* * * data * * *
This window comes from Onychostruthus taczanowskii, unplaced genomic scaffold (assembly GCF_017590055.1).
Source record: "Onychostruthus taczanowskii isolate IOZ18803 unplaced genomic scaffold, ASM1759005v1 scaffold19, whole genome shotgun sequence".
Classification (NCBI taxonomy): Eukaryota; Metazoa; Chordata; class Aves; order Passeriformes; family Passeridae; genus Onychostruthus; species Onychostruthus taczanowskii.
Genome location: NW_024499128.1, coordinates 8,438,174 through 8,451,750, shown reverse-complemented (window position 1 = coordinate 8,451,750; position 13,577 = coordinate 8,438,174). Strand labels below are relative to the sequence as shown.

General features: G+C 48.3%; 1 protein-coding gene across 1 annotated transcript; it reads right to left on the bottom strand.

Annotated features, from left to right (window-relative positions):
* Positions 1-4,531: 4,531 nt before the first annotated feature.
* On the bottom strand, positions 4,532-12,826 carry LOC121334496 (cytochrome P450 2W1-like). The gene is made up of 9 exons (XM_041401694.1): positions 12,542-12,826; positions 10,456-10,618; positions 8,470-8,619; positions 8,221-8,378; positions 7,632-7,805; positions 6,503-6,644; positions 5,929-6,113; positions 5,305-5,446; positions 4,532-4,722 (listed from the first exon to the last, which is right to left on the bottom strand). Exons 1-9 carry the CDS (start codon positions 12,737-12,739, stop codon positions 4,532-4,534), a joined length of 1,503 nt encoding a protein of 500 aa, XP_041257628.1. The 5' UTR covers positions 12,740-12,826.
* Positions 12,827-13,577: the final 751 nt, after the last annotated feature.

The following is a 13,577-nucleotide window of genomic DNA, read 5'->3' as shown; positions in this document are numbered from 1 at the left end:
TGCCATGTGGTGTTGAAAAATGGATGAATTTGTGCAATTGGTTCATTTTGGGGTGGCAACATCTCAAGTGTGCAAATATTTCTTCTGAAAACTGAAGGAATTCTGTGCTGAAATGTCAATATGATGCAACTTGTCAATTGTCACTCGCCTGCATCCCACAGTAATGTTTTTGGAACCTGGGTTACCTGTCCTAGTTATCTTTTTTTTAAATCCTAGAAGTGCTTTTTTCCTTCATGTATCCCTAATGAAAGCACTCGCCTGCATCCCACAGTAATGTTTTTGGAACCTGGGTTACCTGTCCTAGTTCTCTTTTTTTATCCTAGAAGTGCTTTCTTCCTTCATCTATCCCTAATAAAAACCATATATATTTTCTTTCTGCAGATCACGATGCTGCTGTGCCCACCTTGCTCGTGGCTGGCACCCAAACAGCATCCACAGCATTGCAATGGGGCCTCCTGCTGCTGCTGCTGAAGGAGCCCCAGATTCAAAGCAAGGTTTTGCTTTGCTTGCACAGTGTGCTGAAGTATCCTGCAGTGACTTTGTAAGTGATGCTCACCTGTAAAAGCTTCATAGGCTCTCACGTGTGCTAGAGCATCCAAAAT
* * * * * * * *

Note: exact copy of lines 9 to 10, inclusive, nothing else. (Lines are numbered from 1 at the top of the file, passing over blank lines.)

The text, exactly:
* Positions 12,827-13,577: the final 751 nt, after the last annotated feature.

The following is a 13,577-nucleotide window of genomic DNA, read 5'->3' as shown; positions in this document are numbered from 1 at the left end: